- Do you have the data on how fewer Russian citizens have travelled to EU countries due to the suspension of the Visa Facilitation Agreement and the increased complexity of transport logistics? Is a return to simplified issuance of Schengen visas possible?
- It is possible from a legal point of view as the agreement has been suspended - not terminated. The EU has taken this step, so the question about the prospect of a return to the simplified procedure should be addressed to Brussels. The EU's actions have not only hurt the interests of Russians, but also those of European citizens. This once again proves how local political establishment, which does not care about people-to-people contacts, is "far from the people".
- How strong is the interest in the EU for Russian social media pages in the context of the Russian media ban in most of the community?
- Social media has essentially remained one of the few ways for Europeans to get an alternative point of view. The mere fact that the EU is cleansing the media space of Russian media indicates that there is interest in our sources of information among the locals. They are popular, hence Brussels is trying so hard to combat them. And any piece, regardless of the topic, which in the slightest way questions the talking points promoted by the Western mainstream, is automatically labelled as disinformation. Moreover, it turned out that, as the European Commission's Vice-President for Values and Transparency, Věra Jourová, recently stated, "freedom of speech in the EU is not unlimited". This is how she explained the proposals being discussed at the European institutions to regulate social media. It is crystal clear who the beneficiaries here will be. Of course, such a policy cannot but arouse the indignation of citizens, who would like to retain the right to receive information from diverse sources and draw their own conclusions.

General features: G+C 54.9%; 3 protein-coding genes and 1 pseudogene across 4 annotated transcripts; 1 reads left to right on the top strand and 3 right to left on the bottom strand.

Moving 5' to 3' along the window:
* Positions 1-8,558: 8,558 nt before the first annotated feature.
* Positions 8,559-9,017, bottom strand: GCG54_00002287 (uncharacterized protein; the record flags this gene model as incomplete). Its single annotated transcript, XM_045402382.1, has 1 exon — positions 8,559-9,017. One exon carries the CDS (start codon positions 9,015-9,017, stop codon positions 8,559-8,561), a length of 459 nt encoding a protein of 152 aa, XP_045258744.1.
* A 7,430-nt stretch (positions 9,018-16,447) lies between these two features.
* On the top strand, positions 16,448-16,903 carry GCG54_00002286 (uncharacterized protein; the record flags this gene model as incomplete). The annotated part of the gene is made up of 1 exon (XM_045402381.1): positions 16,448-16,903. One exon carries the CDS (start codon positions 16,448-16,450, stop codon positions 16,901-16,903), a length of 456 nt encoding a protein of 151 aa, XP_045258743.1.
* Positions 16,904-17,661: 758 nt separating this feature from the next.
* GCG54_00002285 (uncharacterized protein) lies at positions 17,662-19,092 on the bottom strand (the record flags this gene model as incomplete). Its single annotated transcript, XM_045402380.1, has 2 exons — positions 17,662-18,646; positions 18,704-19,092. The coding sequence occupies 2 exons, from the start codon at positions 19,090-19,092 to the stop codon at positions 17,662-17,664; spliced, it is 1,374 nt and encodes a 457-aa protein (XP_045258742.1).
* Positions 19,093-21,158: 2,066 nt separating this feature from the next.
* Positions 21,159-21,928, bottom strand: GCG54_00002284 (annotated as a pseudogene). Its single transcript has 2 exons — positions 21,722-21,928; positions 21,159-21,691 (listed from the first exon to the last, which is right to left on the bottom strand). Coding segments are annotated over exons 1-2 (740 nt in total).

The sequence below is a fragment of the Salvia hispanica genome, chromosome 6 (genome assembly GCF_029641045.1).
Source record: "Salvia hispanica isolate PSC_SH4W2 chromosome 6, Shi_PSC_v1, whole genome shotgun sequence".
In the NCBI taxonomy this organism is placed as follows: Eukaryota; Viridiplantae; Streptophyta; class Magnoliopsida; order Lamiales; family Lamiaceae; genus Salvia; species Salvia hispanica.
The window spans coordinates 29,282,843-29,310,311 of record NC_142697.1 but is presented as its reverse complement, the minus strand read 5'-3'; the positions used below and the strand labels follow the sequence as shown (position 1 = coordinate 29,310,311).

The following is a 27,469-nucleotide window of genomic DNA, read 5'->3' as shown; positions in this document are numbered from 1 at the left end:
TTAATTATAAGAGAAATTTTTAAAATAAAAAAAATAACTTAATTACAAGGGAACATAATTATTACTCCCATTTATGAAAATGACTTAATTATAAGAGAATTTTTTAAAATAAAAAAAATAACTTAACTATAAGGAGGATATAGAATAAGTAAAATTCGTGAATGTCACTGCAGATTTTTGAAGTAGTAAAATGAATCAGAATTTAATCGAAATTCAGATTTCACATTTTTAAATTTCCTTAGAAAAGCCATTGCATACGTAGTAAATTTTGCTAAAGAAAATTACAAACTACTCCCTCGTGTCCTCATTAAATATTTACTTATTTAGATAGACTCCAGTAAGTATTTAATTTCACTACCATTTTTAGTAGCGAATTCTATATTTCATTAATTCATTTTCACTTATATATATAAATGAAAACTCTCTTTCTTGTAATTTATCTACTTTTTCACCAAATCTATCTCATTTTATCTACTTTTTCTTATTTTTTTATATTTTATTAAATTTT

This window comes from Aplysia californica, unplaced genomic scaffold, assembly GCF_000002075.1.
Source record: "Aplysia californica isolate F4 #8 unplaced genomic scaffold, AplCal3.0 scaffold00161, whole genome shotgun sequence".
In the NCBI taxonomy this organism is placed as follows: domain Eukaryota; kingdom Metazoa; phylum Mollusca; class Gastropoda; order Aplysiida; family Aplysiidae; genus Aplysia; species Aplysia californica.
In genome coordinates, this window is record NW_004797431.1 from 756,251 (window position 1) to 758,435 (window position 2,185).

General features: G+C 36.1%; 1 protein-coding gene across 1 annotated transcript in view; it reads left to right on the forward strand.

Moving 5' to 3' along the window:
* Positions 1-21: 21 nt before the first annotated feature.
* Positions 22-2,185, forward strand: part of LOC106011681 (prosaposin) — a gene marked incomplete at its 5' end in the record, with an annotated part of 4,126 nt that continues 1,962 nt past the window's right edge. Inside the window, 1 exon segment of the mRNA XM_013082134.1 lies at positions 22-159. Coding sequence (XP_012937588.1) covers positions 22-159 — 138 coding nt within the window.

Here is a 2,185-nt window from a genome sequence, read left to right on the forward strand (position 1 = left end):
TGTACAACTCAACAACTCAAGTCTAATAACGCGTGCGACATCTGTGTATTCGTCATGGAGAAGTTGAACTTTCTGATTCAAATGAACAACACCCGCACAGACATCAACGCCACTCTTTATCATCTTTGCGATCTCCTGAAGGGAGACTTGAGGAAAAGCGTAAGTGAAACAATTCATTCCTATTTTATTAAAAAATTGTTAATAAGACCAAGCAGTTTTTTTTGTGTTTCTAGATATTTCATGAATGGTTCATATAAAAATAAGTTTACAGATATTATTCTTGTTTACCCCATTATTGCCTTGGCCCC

- Why did French President Emmanuel Macron's remarks on the expediency of EU strategic autonomy provoke a strong reaction in both Europe and the US?
- I am convinced that had Europeans really aspired to "strategic autonomy" even a little bit, the EU would not have come to what it is now. Macron's statements and the outcome of his visit to China have led to claims that Paris is allegedly ready to lead a "European movement" in countering the US strategy of "deterring" China. Naturally, this immediately enraged Washington. The Americans in general do not want an independent Europe. All US actions are aimed at "subjugating" it: they have put the EU on American liquefied natural gas, are taking measures to lure European business to America, and the EU is being merged with NATO. The Member States unhappy with the French President are those who have been always worshipping the transatlantic link. It was they who immediately launched the thesis of the need to maintain euro-solidarity into the media space.
At this point it is safe to say that all talk of EU "strategic autonomy" - be it in foreign, energy or economic policy - has always remained largely empty words. Certainly, the whole world would benefit if the EU became a truly sovereign geopolitical player. However, its current political establishment does not seem to want this at all. No one takes into account that by adopting such stance, the EU could find itself on the sidelines of the ongoing transformation of international relations.